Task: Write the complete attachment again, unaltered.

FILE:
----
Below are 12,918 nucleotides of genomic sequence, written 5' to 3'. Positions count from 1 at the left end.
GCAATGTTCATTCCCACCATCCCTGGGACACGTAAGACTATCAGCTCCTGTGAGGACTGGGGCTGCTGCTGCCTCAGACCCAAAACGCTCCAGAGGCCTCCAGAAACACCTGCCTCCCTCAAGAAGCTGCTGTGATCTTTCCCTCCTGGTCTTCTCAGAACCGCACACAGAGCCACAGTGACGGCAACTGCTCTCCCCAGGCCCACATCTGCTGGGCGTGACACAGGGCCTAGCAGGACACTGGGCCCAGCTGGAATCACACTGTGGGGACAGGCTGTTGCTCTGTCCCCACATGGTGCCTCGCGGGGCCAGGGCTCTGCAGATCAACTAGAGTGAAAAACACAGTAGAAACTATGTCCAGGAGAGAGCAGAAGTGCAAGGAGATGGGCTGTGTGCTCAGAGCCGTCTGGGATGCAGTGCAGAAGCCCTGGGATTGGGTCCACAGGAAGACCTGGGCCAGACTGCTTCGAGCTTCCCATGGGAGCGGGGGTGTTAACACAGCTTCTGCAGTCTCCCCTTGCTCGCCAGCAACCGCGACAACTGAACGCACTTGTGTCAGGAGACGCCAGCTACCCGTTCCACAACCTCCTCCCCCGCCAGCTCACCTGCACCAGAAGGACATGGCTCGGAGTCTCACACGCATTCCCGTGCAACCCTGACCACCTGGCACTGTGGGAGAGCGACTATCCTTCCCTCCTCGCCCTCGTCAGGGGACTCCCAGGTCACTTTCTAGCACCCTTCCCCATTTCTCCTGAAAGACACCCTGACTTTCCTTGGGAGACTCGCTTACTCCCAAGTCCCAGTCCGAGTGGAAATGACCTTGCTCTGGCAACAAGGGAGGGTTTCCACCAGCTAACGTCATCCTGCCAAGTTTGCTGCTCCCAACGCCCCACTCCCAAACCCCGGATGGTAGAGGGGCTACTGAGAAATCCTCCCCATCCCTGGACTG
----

Below are 12,918 nucleotides of genomic sequence, written 5' to 3'. Positions count from 1 at the left end.
GCAATGTTCATTCCCACCATCCCTGGGACACGTAAGACTATCAGCTCCTGTGAGGACTGGGGCTGCTGCTGCCTCAGACCCAAAACGCTCCAGAGGCCTCCAGAAACACCTGCCTCCCTCAAGAAGCTGCTGTGATCTTTCCCTCCTGGTCTTCTCAGAACCGCACACAGAGCCACAGTGACGGCAACTGCTCTCCCCAGGCCCACATCTGCTGGGCGTGACACAGGGCCTAGCAGGACACTGGGCCCAGCTGGAATCACACTGTGGGGACAGGCTGTTGCTCTGTCCCCACATGGTGCCTCGCGGGGCCAGGGCTCTGCAGATCAACTAGAGTGAAAAACACAGTAGAAACTATGTCCAGGAGAGAGCAGAAGTGCAAGGAGATGGGCTGTGTGCTCAGAGCCGTCTGGGATGCAGTGCAGAAGCCCTGGGATTGGGTCCACAGGAAGACCTGGGCCAGACTGCTTCGAGCTTCCCATGGGAGCGGGGGTGTTAACACAGCTTCTGCAGTCTCCCCTTGCTCGCCAGCAACCGCGACAACTGAACGCACTTGTGTCAGGAGACGCCAGCTACCCGTTCCACAACCTCCTCCCCCGCCAGCTCACCTGCACCAGAAGGACATGGCTCGGAGTCTCACACGCATTCCCGTGCAACCCTGACCACCTGGCACTGTGGGAGAGCGACTATCCTTCCCTCCTCGCCCTCGTCAGGGGACTCCCAGGTCACTTTCTAGCACCCTTCCCCATTTCTCCTGAAAGACACCCTGACTTTCCTTGGGAGACTCGCTTACTCCCAAGTCCCAGTCCGAGTGGAAATGACCTTGCTCTGGCAACAAGGGAGGGTTTCCACCAGCTAACGTCATCCTGCCAAGTTTGCTGCTCCCAACGCCCCACTCCCAAACCCCGGATGGTAGAGGGGCTACTGAGAAATCCTCCCCATCCCTGGACTG